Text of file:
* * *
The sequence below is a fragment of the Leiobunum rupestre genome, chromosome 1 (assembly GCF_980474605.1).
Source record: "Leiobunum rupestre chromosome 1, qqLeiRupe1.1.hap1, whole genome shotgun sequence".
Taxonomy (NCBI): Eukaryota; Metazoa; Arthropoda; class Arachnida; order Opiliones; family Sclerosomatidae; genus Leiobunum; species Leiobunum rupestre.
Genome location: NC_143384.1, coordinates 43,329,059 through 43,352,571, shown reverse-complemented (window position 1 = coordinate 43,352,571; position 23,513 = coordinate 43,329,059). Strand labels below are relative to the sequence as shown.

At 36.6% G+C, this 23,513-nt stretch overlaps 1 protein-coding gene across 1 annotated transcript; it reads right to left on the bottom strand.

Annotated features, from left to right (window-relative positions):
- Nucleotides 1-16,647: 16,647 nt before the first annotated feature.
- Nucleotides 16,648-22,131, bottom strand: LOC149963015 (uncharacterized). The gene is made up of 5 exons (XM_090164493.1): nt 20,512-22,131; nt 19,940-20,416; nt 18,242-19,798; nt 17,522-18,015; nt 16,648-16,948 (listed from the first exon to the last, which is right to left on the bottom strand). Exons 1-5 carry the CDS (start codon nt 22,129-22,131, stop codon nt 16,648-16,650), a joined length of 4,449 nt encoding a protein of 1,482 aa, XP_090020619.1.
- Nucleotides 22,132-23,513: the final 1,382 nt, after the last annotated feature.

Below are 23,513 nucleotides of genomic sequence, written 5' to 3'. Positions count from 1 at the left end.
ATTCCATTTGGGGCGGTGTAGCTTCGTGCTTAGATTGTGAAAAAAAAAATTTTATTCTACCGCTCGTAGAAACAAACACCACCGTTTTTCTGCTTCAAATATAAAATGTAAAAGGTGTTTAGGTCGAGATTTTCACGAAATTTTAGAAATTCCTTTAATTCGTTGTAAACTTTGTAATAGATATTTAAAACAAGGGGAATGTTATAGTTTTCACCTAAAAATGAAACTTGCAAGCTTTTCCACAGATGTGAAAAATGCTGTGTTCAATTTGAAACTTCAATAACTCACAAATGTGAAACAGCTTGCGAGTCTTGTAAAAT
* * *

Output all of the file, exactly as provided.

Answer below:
The sequence below is a fragment of the Leiobunum rupestre genome, chromosome 1 (assembly GCF_980474605.1).
Source record: "Leiobunum rupestre chromosome 1, qqLeiRupe1.1.hap1, whole genome shotgun sequence".
Taxonomy (NCBI): Eukaryota; Metazoa; Arthropoda; class Arachnida; order Opiliones; family Sclerosomatidae; genus Leiobunum; species Leiobunum rupestre.
Genome location: NC_143384.1, coordinates 43,329,059 through 43,352,571, shown reverse-complemented (window position 1 = coordinate 43,352,571; position 23,513 = coordinate 43,329,059). Strand labels below are relative to the sequence as shown.

At 36.6% G+C, this 23,513-nt stretch overlaps 1 protein-coding gene across 1 annotated transcript; it reads right to left on the bottom strand.

Annotated features, from left to right (window-relative positions):
- Nucleotides 1-16,647: 16,647 nt before the first annotated feature.
- Nucleotides 16,648-22,131, bottom strand: LOC149963015 (uncharacterized). The gene is made up of 5 exons (XM_090164493.1): nt 20,512-22,131; nt 19,940-20,416; nt 18,242-19,798; nt 17,522-18,015; nt 16,648-16,948 (listed from the first exon to the last, which is right to left on the bottom strand). Exons 1-5 carry the CDS (start codon nt 22,129-22,131, stop codon nt 16,648-16,650), a joined length of 4,449 nt encoding a protein of 1,482 aa, XP_090020619.1.
- Nucleotides 22,132-23,513: the final 1,382 nt, after the last annotated feature.

Below are 23,513 nucleotides of genomic sequence, written 5' to 3'. Positions count from 1 at the left end.
ATTCCATTTGGGGCGGTGTAGCTTCGTGCTTAGATTGTGAAAAAAAAAATTTTATTCTACCGCTCGTAGAAACAAACACCACCGTTTTTCTGCTTCAAATATAAAATGTAAAAGGTGTTTAGGTCGAGATTTTCACGAAATTTTAGAAATTCCTTTAATTCGTTGTAAACTTTGTAATAGATATTTAAAACAAGGGGAATGTTATAGTTTTCACCTAAAAATGAAACTTGCAAGCTTTTCCACAGATGTGAAAAATGCTGTGTTCAATTTGAAACTTCAATAACTCACAAATGTGAAACAGCTTGCGAGTCTTGTAAAAT